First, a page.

I chalk it up to her being too young to truly understand what our travels would be like before we left. On the other hand, our 8-year-old son had a harder time before we left. He was settled into school, his friends, his martial arts classes. He had already gone through the process of being sad and saying goodbye, and then jumped into the excitement of our journey.
We came up with a few ways to cope with the homesickness on the road:
- Standing FaceTime calls: Seeing our family member’s face is ten times better than just hearing their voice. FaceTime calls with friends usually resulted in the kids just showing each other their toys, but they still loved it.
- Bring that favorite toy or blanket: A handful of their favorite toys help ease the longing for home.
- Make a list of things to enjoy when you get back to your hometown. We would make a list of playgrounds and restaurants to visit when we were missing the comfort of a familiar place.
- Hide the photographs of family and friends during hard times. Our friends made the kids a photo album to travel with, but it was hard for our kids to look at it. We only brought it out during moments when they were feeling good about traveling.
International Travel = Valuable Life Lessons for Kids
When we arrived in Cambodia from Japan, my husband and I went through culture shock. Our kids didn’t blink an eye. They knew their surroundings were different, but it didn’t bother them much. I loved that they were so adaptable, but I also wanted them to learn more about the people and places around us.
Our family is incredibly privileged. A huge reason that we wanted to travel around the world with our kids was to teach them how lucky they are and that they have the ability to make a change in the world.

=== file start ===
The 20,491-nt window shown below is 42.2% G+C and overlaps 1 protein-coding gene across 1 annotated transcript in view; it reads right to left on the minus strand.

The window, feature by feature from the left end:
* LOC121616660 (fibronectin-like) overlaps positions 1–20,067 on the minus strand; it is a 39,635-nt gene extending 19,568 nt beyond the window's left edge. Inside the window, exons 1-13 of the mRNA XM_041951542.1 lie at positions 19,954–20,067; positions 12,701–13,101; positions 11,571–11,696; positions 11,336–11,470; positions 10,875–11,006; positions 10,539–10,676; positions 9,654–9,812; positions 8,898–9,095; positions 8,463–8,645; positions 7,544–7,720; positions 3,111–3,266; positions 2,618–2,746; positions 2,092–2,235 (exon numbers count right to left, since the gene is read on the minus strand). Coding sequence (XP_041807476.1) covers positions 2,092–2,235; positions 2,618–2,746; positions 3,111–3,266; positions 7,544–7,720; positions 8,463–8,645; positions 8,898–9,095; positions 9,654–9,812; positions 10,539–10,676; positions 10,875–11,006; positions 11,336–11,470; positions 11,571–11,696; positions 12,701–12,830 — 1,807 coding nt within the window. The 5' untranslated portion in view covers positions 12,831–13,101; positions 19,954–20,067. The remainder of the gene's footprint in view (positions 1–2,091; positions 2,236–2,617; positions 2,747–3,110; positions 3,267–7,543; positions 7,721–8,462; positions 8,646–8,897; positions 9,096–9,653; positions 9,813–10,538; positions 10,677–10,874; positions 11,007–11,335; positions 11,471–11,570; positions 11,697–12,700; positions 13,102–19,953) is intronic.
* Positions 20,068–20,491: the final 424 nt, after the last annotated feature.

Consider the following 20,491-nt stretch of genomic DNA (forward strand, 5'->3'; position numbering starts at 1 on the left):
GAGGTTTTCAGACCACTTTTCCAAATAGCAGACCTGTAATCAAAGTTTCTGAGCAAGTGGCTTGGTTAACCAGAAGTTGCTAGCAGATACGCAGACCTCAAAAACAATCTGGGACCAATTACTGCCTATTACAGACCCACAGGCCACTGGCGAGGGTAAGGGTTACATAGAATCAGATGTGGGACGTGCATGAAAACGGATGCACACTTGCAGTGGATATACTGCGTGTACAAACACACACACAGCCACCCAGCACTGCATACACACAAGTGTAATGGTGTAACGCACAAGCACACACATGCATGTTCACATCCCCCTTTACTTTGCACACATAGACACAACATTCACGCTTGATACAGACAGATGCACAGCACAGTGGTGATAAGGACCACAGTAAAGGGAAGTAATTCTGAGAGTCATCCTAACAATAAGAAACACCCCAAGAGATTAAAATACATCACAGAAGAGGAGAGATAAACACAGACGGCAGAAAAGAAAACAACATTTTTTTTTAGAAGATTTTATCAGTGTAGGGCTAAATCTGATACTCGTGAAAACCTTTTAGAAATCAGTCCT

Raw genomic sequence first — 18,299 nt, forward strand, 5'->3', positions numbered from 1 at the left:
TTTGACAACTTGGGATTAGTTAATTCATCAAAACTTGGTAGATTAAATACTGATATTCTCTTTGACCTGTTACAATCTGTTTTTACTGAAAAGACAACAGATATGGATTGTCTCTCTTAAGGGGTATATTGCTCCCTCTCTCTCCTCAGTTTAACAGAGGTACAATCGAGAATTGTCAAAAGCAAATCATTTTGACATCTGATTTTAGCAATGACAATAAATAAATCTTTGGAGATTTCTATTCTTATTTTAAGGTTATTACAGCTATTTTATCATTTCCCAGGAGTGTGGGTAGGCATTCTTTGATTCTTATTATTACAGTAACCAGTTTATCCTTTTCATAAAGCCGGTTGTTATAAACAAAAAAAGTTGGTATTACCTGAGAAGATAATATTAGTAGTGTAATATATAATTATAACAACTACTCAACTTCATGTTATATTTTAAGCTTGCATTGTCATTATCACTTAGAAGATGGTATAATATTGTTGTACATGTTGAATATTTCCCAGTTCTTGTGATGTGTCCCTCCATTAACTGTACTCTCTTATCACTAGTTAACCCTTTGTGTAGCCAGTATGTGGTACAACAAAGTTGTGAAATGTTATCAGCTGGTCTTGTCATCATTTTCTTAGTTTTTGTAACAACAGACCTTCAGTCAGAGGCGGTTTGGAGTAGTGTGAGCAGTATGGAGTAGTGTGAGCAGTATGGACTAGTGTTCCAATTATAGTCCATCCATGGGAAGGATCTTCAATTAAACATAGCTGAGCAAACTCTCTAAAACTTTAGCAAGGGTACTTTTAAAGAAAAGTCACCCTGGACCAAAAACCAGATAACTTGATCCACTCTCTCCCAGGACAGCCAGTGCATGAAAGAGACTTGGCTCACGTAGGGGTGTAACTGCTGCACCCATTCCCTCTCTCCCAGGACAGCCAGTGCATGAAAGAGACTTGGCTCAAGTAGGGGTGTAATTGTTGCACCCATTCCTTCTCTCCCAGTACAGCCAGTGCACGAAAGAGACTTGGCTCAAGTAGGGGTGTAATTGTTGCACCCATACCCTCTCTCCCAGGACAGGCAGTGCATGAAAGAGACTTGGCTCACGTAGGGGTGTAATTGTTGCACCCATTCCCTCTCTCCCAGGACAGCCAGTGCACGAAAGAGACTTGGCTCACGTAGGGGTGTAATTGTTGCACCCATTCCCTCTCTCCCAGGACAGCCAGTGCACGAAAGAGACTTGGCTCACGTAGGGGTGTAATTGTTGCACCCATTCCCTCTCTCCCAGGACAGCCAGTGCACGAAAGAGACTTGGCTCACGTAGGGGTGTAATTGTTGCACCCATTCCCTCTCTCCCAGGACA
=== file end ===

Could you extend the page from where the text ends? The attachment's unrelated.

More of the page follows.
And for our kids, at their age, a big part of that learning is to get to know the people around them. Listening to how life is different for them, how it is the same. To learn that the world is filled with many different religions, different customs, different foods.
That people are different, and to respect and honor the differences, but that ultimately we are all also very much the same. These are lessons I certainly wished that I had learned at their ages.
At times, we did feel concerned and questioned what we were doing when we traveled to less safe areas. We felt guilty that we needed to educate our kids on what to do if someone took them from us or what would happen if they got lost.
But this is the role of a parent. At the end of the day, nowhere is 100% safe and even if we were at home we would need to be teaching our children these lessons. Ultimately, the biggest lesson we were teaching them is that, yes, the world can be dangerous, but it’s worth it to learn how to be aware and then go explore and enjoy it all anyway.
If you’re still wondering if traveling abroad with your kids is the right option for your family, I will leave you with this. We would 100% do it all over again. There are awesome benefits that come from traveling with kids.
People around the world love children. Our kids would attract so much attention from servers and guides, grocery cashiers and bus drivers. We would get to know the people around us so much more because of their interactions with our children. In Turkey, our son’s hair was constantly ruffled by servers and people that we met on the street. In Japan, a sweet, older man on the metro didn’t say a word, but gave our children a packet of origami paper. A restaurant owner in Cambodia, who we visited a handful of times, presented our kids with gifts during our last dinner together.
Countless people wanted to take pictures with our daughter in Southeast Asia which sounds crazy, but is a normal thing when you travel with a little, white kid with curly hair.
We would never have had memories like these while traveling alone. Meeting other people and the interactions that we made are the memories that our kids, and us adults, will remember most about our year of travels.